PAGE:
BMW has clearly been absorbing a little too much Top Gear. Because what we have here is the brand new, third-generation BMW X5… now available with rear-wheel drive.
Wait, what? Aren’t SUVs supposed to be 4WD school-run tractors? Well, yes. And for the most part, the new X5 is. But buried within the news release is this little line: “Standard BMW xDrive intelligent all-wheel drive (except on the BMW X5 sDrive25d)…”
Not quite the rear-wheel-drive monster we were hoping for, but no doubt a tuner is eyeing this up very carefully. The Big Daddy of the new X5 range is the xDrive 50i, with a twin-turbo, 4.4-litre V8 producing 450bhp, 649 Nm of torque and a 0-100 km/h time of 5.0 seconds. That’s quick.
Elsewhere, there’s the traditional 3.0-litre straight six diesel in the xDrive30d (258bhp, 0-100 km/h in 6.9s), and of course, the wonderful 3.0-litre, triple turbo straight six diesel in the M50d. It’s not an all guns-blazing M-Power car, but an ‘M Performance’ line model. Still, it produces 381bhp, 740 Nm and accelerates from 0-100 km/h in 5.3 seconds. It’s cleaner and more efficient than before: CO2 sits at 177g/km and a claimed 5.57l / 100km efficiency.
In December this year, BMW will release the next raft of engines to complement the new X5: the xDrive35i (a 3.0-litre sixer with 306bhp), the xDrive40d with 313bhp, a 218bhp xDrive25d and the rear-wheel-drive sDrive25d. This last model gets a claimed 4.67l / 100km. Say what you will about the likely buyer of a two-tonne, 2.0-litre diesel, rear-wheel-drive SUV with a BMW badge, but it’s the most frugal X5 you can buy.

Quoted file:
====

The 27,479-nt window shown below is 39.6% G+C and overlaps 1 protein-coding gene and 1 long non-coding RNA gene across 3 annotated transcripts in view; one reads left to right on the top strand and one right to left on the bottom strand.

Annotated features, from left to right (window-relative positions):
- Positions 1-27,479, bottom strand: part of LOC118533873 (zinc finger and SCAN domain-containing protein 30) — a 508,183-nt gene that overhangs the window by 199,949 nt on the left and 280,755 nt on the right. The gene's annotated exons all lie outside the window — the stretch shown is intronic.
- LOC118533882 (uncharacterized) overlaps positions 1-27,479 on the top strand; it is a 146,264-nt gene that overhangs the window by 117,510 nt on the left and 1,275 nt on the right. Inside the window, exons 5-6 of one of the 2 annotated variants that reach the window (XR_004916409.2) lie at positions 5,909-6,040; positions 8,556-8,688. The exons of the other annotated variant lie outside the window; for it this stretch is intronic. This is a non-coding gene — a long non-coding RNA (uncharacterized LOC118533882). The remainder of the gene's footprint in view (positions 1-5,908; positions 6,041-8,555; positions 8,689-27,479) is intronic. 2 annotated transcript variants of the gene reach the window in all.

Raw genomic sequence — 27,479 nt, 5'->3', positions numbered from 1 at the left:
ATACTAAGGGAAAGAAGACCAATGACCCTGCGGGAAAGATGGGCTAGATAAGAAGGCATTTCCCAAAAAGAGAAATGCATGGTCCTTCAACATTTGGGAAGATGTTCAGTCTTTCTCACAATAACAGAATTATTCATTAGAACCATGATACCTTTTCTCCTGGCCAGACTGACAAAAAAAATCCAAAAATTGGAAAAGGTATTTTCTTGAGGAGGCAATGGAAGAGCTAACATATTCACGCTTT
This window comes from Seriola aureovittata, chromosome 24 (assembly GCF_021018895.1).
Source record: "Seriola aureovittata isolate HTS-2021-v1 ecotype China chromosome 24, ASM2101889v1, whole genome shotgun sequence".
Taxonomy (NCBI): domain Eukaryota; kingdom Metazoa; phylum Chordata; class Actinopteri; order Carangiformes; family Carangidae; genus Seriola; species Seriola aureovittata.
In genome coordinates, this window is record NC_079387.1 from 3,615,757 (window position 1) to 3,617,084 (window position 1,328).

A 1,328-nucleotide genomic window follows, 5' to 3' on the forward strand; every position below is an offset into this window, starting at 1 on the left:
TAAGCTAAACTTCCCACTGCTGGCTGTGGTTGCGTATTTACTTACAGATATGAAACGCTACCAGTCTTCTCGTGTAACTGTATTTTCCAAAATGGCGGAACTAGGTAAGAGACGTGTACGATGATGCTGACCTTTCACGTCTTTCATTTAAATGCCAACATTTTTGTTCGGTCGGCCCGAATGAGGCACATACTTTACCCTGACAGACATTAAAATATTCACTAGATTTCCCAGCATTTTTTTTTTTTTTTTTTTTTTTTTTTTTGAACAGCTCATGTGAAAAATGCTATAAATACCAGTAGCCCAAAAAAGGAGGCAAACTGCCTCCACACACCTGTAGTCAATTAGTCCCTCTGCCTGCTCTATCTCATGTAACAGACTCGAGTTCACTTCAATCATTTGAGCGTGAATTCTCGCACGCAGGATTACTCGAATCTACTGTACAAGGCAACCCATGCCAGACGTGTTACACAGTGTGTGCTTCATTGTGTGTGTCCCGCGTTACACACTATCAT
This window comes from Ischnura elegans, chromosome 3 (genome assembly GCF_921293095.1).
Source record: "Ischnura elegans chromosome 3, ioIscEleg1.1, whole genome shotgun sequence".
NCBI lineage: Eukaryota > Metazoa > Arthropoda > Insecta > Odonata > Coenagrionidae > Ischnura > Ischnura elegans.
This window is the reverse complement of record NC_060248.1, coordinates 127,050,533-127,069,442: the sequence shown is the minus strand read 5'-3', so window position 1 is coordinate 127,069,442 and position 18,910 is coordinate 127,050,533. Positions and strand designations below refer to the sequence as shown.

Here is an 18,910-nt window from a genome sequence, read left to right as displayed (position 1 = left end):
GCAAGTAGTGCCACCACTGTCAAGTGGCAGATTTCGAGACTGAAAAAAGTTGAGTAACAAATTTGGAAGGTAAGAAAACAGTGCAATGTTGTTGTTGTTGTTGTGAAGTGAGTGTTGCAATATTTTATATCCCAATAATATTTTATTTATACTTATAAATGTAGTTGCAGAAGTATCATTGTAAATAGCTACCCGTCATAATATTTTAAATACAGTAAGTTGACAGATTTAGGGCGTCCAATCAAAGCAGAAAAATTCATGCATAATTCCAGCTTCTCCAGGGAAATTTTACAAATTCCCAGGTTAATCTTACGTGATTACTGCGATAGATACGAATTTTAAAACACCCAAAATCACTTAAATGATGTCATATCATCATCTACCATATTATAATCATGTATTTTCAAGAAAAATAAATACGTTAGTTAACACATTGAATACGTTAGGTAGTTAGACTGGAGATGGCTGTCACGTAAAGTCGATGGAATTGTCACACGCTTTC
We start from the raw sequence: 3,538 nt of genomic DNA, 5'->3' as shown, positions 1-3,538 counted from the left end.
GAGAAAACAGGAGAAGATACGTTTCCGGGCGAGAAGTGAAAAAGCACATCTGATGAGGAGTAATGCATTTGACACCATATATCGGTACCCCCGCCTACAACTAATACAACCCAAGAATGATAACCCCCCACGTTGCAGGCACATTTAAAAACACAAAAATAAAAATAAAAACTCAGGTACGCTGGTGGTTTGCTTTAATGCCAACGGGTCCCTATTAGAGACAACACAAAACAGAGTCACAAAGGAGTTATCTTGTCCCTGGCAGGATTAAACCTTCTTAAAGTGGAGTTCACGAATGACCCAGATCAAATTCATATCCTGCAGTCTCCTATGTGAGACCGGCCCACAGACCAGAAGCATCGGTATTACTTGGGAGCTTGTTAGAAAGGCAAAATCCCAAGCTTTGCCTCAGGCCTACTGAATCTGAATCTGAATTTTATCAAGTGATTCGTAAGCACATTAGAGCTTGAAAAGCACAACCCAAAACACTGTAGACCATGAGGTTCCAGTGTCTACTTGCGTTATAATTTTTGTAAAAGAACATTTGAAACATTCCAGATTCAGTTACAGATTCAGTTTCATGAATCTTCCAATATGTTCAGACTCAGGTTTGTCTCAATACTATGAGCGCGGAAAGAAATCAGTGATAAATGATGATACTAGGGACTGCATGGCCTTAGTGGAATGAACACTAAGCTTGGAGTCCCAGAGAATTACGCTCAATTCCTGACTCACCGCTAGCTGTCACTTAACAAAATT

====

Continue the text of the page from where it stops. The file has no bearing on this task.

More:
All models get a standard eight-speed automatic gearbox, together with comfort, sport, sport + and eco modes (the latter adjusting ECU, throttle and ‘box characteristics for efficiency, yawn). Other green measures include brake energy regeneration, start stop, electric power steering and low roll-resistance tyres. Couple this to the 90kg weight reduction over its predecessor, and, well, it’s about as green as you’ll get in a two-tonne SUV.
You can spec comfort, dynamic or professional adaptive suspension packs too, which ramp up the unease of your passengers’ driving experiences. The key is in the names…
Exterior revisions include a broader-set kidney grille (how wide will this become?) and a new front bumper, side lines that rise up to the rear of the car, and ‘aero blades’ at the back; black, air-channelling elements next to the roof spoiler that help with aero. Oh, and you can spec colours other than brown. As with most revisions, the changes are subtle, apart from that grille of course. Is it just us, or is this face just a little too aggressive, even for an X5?
Inside, there’s ambient lighting, new trim and accent strips, high-gloss black surfaces, a 10.25in freestanding front display and a few leather options. The front seats have been redesigned (with the option of sports seats), and there’s an optional third row to make it a seven-seater. These in turn can be folded, along with the second row, to create a load capacity of as much as 1,870 litres.
There’s also a myriad of safety and driver assist options, lots of infotainment and even a ‘concierge service’, which dials up hotel reservations, searches for addresses and telephone numbers and displays real time traffic info.
What do you think?